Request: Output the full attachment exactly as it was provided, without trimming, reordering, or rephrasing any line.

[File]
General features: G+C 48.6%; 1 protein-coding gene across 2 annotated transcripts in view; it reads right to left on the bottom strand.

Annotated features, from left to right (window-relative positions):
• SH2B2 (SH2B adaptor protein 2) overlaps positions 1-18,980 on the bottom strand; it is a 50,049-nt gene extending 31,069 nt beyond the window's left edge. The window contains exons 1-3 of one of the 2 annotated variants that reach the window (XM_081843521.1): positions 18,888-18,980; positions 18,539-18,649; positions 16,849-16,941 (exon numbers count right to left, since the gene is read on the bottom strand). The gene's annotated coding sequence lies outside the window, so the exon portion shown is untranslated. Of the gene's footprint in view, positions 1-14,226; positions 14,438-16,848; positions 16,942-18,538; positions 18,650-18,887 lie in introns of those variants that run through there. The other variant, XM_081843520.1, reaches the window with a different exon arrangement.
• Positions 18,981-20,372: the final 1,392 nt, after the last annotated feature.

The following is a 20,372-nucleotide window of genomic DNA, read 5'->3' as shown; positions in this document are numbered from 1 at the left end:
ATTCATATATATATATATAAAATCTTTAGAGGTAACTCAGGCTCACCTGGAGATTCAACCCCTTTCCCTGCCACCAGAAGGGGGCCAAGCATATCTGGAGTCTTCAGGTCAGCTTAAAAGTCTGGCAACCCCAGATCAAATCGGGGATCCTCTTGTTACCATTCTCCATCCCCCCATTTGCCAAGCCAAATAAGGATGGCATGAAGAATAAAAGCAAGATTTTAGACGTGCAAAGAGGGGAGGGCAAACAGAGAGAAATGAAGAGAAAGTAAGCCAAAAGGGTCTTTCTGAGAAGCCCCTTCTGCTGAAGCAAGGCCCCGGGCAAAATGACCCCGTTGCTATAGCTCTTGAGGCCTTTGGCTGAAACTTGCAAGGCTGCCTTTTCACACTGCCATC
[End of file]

General features: G+C 48.6%; 1 protein-coding gene across 2 annotated transcripts in view; it reads right to left on the bottom strand.

Annotated features, from left to right (window-relative positions):
• SH2B2 (SH2B adaptor protein 2) overlaps positions 1-18,980 on the bottom strand; it is a 50,049-nt gene extending 31,069 nt beyond the window's left edge. The window contains exons 1-3 of one of the 2 annotated variants that reach the window (XM_081843521.1): positions 18,888-18,980; positions 18,539-18,649; positions 16,849-16,941 (exon numbers count right to left, since the gene is read on the bottom strand). The gene's annotated coding sequence lies outside the window, so the exon portion shown is untranslated. Of the gene's footprint in view, positions 1-14,226; positions 14,438-16,848; positions 16,942-18,538; positions 18,650-18,887 lie in introns of those variants that run through there. The other variant, XM_081843520.1, reaches the window with a different exon arrangement.
• Positions 18,981-20,372: the final 1,392 nt, after the last annotated feature.

The following is a 20,372-nucleotide window of genomic DNA, read 5'->3' as shown; positions in this document are numbered from 1 at the left end:
ATTCATATATATATATATAAAATCTTTAGAGGTAACTCAGGCTCACCTGGAGATTCAACCCCTTTCCCTGCCACCAGAAGGGGGCCAAGCATATCTGGAGTCTTCAGGTCAGCTTAAAAGTCTGGCAACCCCAGATCAAATCGGGGATCCTCTTGTTACCATTCTCCATCCCCCCATTTGCCAAGCCAAATAAGGATGGCATGAAGAATAAAAGCAAGATTTTAGACGTGCAAAGAGGGGAGGGCAAACAGAGAGAAATGAAGAGAAAGTAAGCCAAAAGGGTCTTTCTGAGAAGCCCCTTCTGCTGAAGCAAGGCCCCGGGCAAAATGACCCCGTTGCTATAGCTCTTGAGGCCTTTGGCTGAAACTTGCAAGGCTGCCTTTTCACACTGCCATC